1.0 out of 5 stars Devil in Some Details, May 3, 2008
By 
R. Fischer "ray42" (San Jose, California) - See all my reviews
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This review is from: Four Queens: The Provencal Sisters Who Ruled Europe (Hardcover)
Although I have read less than 100 pages of this book, and initially was quite pleased with the subject matter covered, some inaccurate details have lead me to agree with the more critical reviews.

Specifically, the geographical errors are blatant. The most obvious one is on page 83 where Ascalon is described as being "about 30 miles east of Jerusalem", when on the map (which is very handily placed on the facing page) Ascalon is not east but west of of Jerusalem!!! Two others that I found referred to Flanders being on the western coast of France (page 60), when it is most definitely to the north and east of France, and less incorrect, but still not quite accurate enough for me was Britanny being referred to as being "immediately south of Normandy" (page42). Yes, it is south, but it is much more to the WEST of Normandy as well as south . . . Not good for less than 100 pages into a non-fiction historical work.

Is this a case of nit-picking? Well, all I know is this: if these basic facts are not correct, then there may be more that I would not know about and so I am less likely to accept other interpretations/conclusions the author presents this book. When something as basic, and simple to verify as a city's geographic location is not correct, I wonder about the research done in the first place, and the veracity of sources, or just simple double checking of facts.

Other reviews that are so glowing are worrisome as well. It really does seem that the general public knows very little about geography!

Enjoyable to read, yes to a point. It is like the 1940's movie version of Pride and Prejudice that was entertaining, but not true to the original book. I'm not sure I'll finish the book, but then again maybe I will.
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24 of 28 people found the following review helpful
1.0 out of 5 stars Poor depiction of medieval history, August 25, 2007
By 
Tatyana (Washington, DC) - See all my reviews
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Ms. Goldstone omits a lot of facts from medieval history, particularly surrounding the canonization of Louis IX, his first crusades, his father's relationships with the English king, and the role all 4 sisters played in the political, economic and cultural life of their country. She also does not provide the reasons why Marguerite refused to support the canonization in the first place. She has completely omitted the relationship between Sanchia and her elder sisters. Sanchia was treated the same way as her younger sister Beatrice, belittled and humiliated because she was not a queen while her sisters were. She fills in the blanks by putting names of relatives, w/o really explaining their roles in history and their influence on the affairs of France, England, Sicily, Provence, etc. After reading each chapter, I constantly wanted to ask "So what?" What was the influence on Boniface of Savoy, Thomas of Savoy and Beatrice of Savoy on the affairs of her daughters' kingdoms? Did they bring any reforms, what was their relationship with the Church? This "dump" of insignificant information makes the book very hard to read. It's overwhelmed with names but lacks explanation of their roles in the lives of the 4 queens and their impact on the history of France, England, etc.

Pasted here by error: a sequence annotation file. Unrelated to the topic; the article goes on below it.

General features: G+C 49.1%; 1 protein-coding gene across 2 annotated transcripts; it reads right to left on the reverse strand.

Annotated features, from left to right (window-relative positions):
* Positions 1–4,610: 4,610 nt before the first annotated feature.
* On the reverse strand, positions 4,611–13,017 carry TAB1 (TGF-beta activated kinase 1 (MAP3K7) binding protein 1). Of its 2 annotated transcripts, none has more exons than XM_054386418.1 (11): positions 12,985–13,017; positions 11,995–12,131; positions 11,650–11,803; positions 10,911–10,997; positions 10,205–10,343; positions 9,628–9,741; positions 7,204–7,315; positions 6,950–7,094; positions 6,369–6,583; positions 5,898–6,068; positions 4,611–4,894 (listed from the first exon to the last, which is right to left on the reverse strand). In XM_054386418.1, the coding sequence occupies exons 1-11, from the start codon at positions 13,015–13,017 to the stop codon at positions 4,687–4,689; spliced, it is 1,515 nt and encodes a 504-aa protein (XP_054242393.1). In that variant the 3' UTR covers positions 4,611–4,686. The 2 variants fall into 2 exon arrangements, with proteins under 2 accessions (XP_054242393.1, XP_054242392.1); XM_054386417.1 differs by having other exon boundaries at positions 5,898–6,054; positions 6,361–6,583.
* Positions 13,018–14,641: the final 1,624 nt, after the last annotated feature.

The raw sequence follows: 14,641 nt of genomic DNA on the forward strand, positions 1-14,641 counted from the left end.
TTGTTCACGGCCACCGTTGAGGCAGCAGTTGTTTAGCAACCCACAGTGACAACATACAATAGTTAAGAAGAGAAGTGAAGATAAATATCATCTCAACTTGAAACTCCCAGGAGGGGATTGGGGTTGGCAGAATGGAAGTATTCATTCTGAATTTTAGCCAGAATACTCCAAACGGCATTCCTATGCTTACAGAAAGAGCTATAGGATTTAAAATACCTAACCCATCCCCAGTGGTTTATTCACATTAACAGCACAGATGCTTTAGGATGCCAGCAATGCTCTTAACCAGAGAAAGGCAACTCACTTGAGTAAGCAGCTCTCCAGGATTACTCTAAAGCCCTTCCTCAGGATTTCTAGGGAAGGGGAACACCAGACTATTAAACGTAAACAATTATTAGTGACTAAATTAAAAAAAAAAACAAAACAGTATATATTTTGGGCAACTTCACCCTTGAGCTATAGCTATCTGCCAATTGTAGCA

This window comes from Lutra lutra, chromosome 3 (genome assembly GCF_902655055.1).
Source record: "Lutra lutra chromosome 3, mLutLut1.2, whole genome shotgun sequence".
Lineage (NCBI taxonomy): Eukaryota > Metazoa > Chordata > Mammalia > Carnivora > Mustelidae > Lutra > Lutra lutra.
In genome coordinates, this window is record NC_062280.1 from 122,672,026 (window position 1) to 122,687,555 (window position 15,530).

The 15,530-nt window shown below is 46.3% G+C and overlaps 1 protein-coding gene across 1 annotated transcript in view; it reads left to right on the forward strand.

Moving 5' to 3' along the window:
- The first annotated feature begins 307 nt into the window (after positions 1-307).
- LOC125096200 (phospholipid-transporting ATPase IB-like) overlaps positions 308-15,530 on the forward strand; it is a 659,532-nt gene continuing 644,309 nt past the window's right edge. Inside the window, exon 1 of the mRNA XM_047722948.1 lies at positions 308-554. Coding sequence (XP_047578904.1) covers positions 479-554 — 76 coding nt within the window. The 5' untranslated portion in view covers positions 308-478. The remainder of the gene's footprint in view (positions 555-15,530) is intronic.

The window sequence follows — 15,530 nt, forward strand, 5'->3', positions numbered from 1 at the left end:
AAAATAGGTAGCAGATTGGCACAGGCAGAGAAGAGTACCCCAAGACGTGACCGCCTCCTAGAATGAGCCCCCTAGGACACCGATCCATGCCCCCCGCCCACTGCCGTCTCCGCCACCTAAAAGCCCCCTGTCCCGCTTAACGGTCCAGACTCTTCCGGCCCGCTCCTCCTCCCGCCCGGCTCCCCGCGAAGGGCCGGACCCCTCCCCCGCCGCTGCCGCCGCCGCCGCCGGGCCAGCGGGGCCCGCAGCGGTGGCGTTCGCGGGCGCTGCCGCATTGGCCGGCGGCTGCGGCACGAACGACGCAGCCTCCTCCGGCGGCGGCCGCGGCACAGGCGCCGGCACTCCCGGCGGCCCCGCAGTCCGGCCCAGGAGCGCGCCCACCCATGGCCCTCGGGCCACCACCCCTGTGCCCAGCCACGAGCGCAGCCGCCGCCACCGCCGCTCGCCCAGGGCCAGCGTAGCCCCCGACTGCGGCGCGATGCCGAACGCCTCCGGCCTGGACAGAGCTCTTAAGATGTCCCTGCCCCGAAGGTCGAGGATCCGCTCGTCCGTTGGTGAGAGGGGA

She has failed to explain the kings' relationships with their vassals, There is no mention of the state both King Louis and King Henry have inherited their respective kingdoms. No mention of their relationships with the Parliament or Magna Carta, etc. She has failed to even mention the role of Templars in the Crusades!!!

Ms. Goldstone'language and the choice of words is rather poor, leaving the book disorganized and its chapters badly written. Her constant quoting of Matthew Paris and, sometimes, of Joinville, left me wondering if she has encountered any other contemporaries' notes in her search, for there are plenty.